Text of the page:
And indeed the numbers do matter – it’s how and why we eat. So this is not some critique of a well-intentioned but ultimately delusional creative “purist.” If you work in this space, you know those “purists,” and they are often jobless. I, along with many others in this field, like having a job. Now while I do hold the creators more accountable for this culture, I think the readers have power too – they are the numbers. And if the numbers say they want the “bottom of the barrel,” then of course they will get more of it. It’s from this very observation I coined the phrase, “The more bullshit there is, the more bullshit there is.”
The digital culture problem of what we say we value, shown by what we pay attention to and experience in this space, is somewhat representative of a societal problem, of which many believe anti-intellectualism plays a huge role. But still I ask, people in this field: How can we do better? In the wake of Gawker’s debacle, how can we improve? What ethical lines do we need to draw? What decisions in the short-term and long-term need review? In our daily work, how can we improve this digital media culture?
It’s easy to go through the day, even in this fast-paced, creative, time-focused culture, and feel like it’s mundane. We all go through it. Being a creator, a producer, a writer, etc. at any time has never been easy. And now with business being at the speed of thought, it feels more difficult than ever. We adjust to the times or we get left behind. But in our adjustment, looking for ways to communicate about the things that matter, or that are useful because they are funny or sad or beautiful or make one think, ought to be done ethically. That is to say, with ethics considerations.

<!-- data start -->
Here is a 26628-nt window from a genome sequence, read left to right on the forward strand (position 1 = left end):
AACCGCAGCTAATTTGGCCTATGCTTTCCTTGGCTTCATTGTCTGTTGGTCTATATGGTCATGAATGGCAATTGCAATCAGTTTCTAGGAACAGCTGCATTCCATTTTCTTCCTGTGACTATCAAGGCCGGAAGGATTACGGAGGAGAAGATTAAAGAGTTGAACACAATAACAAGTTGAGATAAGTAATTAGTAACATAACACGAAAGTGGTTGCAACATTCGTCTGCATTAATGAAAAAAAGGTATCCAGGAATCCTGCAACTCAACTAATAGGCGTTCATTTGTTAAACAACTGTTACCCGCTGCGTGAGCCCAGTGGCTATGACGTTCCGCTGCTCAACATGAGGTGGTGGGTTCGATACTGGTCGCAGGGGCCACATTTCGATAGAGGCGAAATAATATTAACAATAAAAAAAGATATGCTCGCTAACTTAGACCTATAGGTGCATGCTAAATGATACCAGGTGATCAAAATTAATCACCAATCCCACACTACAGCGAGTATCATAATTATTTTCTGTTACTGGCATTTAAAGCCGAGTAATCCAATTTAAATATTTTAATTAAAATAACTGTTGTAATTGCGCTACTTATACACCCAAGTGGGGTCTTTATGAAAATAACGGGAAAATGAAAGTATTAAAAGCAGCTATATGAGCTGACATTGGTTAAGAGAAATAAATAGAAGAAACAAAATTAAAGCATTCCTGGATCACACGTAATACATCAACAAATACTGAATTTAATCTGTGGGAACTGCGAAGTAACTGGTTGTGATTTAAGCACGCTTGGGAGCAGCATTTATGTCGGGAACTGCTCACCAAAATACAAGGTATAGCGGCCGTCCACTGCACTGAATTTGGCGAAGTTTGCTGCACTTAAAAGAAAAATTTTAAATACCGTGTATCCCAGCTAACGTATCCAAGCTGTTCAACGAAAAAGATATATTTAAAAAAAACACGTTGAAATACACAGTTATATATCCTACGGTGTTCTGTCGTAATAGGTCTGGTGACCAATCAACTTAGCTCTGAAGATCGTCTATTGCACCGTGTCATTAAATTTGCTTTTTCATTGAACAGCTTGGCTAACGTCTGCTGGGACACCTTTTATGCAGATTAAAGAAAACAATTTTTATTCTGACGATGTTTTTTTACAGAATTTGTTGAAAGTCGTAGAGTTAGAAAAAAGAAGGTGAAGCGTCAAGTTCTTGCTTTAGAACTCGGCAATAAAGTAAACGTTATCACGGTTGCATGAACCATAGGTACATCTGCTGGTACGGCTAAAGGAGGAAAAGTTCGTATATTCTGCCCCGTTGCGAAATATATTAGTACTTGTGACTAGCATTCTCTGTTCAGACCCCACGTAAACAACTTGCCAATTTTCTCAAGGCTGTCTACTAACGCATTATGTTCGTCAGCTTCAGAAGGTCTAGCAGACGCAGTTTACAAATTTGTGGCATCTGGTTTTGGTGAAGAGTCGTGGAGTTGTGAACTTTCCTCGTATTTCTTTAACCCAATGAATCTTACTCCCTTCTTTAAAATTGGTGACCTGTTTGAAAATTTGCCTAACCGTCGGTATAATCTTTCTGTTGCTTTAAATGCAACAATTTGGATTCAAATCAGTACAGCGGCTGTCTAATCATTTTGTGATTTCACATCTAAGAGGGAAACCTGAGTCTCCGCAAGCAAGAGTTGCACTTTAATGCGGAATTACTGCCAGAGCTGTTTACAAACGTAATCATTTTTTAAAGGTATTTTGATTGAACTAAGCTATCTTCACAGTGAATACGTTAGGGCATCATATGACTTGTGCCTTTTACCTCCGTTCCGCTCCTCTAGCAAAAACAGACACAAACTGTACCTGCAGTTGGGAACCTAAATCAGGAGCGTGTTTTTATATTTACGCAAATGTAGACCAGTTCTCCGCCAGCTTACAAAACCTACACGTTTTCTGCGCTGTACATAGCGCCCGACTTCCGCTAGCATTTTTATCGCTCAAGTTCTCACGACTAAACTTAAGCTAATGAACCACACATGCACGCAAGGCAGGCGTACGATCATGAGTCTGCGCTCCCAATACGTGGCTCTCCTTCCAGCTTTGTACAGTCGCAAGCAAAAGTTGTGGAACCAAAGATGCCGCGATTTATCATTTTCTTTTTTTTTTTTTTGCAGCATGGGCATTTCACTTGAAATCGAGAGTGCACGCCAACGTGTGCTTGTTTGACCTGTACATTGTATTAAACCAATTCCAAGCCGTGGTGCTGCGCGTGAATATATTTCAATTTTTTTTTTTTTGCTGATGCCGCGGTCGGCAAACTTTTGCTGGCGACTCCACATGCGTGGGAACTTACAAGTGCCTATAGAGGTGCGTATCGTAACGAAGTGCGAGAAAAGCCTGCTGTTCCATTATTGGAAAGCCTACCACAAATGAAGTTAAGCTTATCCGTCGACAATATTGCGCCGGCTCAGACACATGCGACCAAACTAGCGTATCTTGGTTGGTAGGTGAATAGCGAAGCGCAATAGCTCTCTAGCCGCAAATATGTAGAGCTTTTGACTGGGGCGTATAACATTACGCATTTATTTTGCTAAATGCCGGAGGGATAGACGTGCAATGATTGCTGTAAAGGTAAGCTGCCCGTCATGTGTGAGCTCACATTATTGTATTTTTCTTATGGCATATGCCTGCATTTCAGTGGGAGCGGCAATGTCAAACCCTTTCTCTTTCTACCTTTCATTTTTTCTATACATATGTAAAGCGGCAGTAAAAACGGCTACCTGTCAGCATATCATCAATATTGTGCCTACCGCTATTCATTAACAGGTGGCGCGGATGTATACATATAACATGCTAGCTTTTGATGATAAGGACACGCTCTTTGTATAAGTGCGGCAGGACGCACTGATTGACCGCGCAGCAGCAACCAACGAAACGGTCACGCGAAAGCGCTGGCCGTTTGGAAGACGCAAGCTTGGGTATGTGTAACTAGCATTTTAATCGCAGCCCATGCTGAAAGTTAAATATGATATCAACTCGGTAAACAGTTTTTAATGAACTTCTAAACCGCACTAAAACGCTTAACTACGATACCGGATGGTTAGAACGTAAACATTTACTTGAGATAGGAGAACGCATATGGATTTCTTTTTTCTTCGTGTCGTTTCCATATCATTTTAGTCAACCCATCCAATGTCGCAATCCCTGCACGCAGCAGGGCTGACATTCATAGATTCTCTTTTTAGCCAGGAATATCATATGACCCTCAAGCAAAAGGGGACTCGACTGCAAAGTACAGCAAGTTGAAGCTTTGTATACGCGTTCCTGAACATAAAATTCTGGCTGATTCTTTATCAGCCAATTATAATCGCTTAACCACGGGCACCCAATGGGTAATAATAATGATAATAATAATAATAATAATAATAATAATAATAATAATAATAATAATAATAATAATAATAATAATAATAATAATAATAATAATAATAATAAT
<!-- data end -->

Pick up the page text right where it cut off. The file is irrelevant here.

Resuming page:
Certainly, ethics are not hard and fast rules; we make social contracts and agree to or disagree with social ethics every day. So I am asking for a conversation: What are our social and ethical rules and debates as an industry? And what are yours personally if you work in the field? These questions are of utmost importance. Especially now. Crises should not be wasted – and in this latest one, we all ought to opt for reflection over self-righteousness or malicious joy at the misfortune of others; schadenfreude.
Every endeavor in life – including what we do when we log on our computers every day – has an opportunity cost. This is self-evident. What is the opportunity cost of producing scandalous material without just cause, or for its own sake, or for unscrupulous aims? What is the opportunity cost of writing material that is purposely harmful or lacks in utility to the reader (given a “reasonable person standard” of the ordinary reader)? What is the opportunity cost of work that is unnecessarily hasty, and poor, and of poor taste? It is the opportunity to do good work. And to keep one’s integrity.